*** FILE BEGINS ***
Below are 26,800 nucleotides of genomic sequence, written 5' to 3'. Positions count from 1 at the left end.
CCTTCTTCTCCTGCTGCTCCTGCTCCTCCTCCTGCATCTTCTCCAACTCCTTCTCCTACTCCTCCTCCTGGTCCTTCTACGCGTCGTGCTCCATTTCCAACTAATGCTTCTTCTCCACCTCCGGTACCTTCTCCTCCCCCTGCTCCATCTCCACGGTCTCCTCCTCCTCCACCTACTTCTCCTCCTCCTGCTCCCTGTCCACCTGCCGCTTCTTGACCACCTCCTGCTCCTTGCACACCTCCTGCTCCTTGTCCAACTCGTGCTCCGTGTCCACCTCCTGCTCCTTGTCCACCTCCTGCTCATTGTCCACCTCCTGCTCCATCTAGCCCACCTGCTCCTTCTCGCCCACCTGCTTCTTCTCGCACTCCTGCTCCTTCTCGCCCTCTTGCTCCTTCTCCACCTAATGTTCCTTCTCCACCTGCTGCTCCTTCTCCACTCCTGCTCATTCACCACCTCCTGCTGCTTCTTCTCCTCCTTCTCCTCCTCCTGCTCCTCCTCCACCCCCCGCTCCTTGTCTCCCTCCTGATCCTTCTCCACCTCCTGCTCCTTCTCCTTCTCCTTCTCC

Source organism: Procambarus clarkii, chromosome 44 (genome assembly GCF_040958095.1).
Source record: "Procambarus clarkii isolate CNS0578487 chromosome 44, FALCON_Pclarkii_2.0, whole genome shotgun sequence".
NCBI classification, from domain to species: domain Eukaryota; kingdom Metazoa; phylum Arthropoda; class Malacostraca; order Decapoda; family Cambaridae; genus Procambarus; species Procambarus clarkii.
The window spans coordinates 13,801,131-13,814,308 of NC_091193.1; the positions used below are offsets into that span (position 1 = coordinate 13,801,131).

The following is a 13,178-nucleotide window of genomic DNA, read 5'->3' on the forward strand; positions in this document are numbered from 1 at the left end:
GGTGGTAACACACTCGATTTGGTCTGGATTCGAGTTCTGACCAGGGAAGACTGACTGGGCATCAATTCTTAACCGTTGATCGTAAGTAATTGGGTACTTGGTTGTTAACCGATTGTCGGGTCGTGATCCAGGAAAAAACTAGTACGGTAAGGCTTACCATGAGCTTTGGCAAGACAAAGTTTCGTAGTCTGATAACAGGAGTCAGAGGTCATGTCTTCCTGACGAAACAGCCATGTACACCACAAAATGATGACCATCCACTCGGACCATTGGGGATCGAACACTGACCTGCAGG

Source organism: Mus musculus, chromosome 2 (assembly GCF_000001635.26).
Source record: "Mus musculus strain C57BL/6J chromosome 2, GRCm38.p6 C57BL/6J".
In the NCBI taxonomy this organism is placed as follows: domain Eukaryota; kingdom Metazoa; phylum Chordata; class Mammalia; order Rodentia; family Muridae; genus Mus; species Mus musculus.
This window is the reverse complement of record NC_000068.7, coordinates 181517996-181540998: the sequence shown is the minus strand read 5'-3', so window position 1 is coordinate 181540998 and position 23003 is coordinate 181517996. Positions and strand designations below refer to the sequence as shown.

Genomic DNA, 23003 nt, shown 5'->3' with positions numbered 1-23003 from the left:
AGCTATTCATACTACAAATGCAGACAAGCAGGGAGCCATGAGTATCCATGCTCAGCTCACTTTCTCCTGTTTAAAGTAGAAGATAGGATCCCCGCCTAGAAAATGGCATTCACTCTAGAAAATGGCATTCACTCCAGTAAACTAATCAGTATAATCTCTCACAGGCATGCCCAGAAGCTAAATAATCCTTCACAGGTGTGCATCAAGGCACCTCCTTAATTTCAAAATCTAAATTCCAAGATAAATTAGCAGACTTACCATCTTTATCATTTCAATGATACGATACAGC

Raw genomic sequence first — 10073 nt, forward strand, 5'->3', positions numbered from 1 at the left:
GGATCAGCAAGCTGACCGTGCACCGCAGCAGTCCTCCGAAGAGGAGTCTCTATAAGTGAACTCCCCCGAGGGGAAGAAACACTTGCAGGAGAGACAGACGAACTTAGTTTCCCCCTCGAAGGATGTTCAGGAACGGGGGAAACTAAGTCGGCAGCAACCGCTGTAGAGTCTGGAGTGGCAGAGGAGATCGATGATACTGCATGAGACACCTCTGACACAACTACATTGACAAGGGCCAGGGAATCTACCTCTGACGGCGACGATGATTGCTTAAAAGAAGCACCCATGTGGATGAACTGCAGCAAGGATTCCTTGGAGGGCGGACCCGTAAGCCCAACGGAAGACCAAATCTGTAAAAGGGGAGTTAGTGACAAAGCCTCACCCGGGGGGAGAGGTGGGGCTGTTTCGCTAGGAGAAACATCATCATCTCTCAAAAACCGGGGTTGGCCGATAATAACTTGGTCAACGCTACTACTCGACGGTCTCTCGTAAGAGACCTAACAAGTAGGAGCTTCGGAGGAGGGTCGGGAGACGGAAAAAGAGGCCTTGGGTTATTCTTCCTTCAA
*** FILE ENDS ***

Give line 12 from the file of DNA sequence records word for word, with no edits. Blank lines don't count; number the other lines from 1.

This window is the reverse complement of record NC_000068.7, coordinates 181517996-181540998: the sequence shown is the minus strand read 5'-3', so window position 1 is coordinate 181540998 and position 23003 is coordinate 181517996. Positions and strand designations below refer to the sequence as shown.